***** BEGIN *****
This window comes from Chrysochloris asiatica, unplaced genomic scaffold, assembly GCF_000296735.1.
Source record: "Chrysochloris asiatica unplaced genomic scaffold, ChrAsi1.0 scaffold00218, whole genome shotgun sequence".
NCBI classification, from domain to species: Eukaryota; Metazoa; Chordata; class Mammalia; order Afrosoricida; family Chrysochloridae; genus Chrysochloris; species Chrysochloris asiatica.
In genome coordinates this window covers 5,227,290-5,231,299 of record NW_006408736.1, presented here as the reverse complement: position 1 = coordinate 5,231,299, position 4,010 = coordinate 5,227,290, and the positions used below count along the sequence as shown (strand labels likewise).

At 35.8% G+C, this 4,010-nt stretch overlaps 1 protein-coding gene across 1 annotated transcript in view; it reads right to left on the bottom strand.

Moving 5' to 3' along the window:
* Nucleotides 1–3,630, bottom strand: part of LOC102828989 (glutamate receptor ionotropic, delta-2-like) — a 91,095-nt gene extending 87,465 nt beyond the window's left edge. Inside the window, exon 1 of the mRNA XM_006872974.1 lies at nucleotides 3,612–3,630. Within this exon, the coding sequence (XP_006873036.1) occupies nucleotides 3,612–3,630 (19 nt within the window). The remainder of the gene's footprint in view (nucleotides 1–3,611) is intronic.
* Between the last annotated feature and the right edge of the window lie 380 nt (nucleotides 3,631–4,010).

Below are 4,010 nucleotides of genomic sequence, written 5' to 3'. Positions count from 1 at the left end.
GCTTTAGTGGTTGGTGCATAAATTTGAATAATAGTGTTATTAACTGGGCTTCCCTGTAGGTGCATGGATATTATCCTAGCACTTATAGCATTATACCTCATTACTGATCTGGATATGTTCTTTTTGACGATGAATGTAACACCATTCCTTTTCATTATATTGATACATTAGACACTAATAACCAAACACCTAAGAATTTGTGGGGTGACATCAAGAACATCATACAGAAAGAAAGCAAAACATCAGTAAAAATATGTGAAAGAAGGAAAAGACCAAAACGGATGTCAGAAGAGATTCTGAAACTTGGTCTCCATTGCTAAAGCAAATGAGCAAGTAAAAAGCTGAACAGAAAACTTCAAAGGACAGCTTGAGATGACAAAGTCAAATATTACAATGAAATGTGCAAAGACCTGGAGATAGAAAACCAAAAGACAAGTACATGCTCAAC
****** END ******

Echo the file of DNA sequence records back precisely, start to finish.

This window comes from Chrysochloris asiatica, unplaced genomic scaffold, assembly GCF_000296735.1.
Source record: "Chrysochloris asiatica unplaced genomic scaffold, ChrAsi1.0 scaffold00218, whole genome shotgun sequence".
NCBI classification, from domain to species: Eukaryota; Metazoa; Chordata; class Mammalia; order Afrosoricida; family Chrysochloridae; genus Chrysochloris; species Chrysochloris asiatica.
In genome coordinates this window covers 5,227,290-5,231,299 of record NW_006408736.1, presented here as the reverse complement: position 1 = coordinate 5,231,299, position 4,010 = coordinate 5,227,290, and the positions used below count along the sequence as shown (strand labels likewise).

At 35.8% G+C, this 4,010-nt stretch overlaps 1 protein-coding gene across 1 annotated transcript in view; it reads right to left on the bottom strand.

Moving 5' to 3' along the window:
* Nucleotides 1–3,630, bottom strand: part of LOC102828989 (glutamate receptor ionotropic, delta-2-like) — a 91,095-nt gene extending 87,465 nt beyond the window's left edge. Inside the window, exon 1 of the mRNA XM_006872974.1 lies at nucleotides 3,612–3,630. Within this exon, the coding sequence (XP_006873036.1) occupies nucleotides 3,612–3,630 (19 nt within the window). The remainder of the gene's footprint in view (nucleotides 1–3,611) is intronic.
* Between the last annotated feature and the right edge of the window lie 380 nt (nucleotides 3,631–4,010).

Below are 4,010 nucleotides of genomic sequence, written 5' to 3'. Positions count from 1 at the left end.
GCTTTAGTGGTTGGTGCATAAATTTGAATAATAGTGTTATTAACTGGGCTTCCCTGTAGGTGCATGGATATTATCCTAGCACTTATAGCATTATACCTCATTACTGATCTGGATATGTTCTTTTTGACGATGAATGTAACACCATTCCTTTTCATTATATTGATACATTAGACACTAATAACCAAACACCTAAGAATTTGTGGGGTGACATCAAGAACATCATACAGAAAGAAAGCAAAACATCAGTAAAAATATGTGAAAGAAGGAAAAGACCAAAACGGATGTCAGAAGAGATTCTGAAACTTGGTCTCCATTGCTAAAGCAAATGAGCAAGTAAAAAGCTGAACAGAAAACTTCAAAGGACAGCTTGAGATGACAAAGTCAAATATTACAATGAAATGTGCAAAGACCTGGAGATAGAAAACCAAAAGACAAGTACATGCTCAAC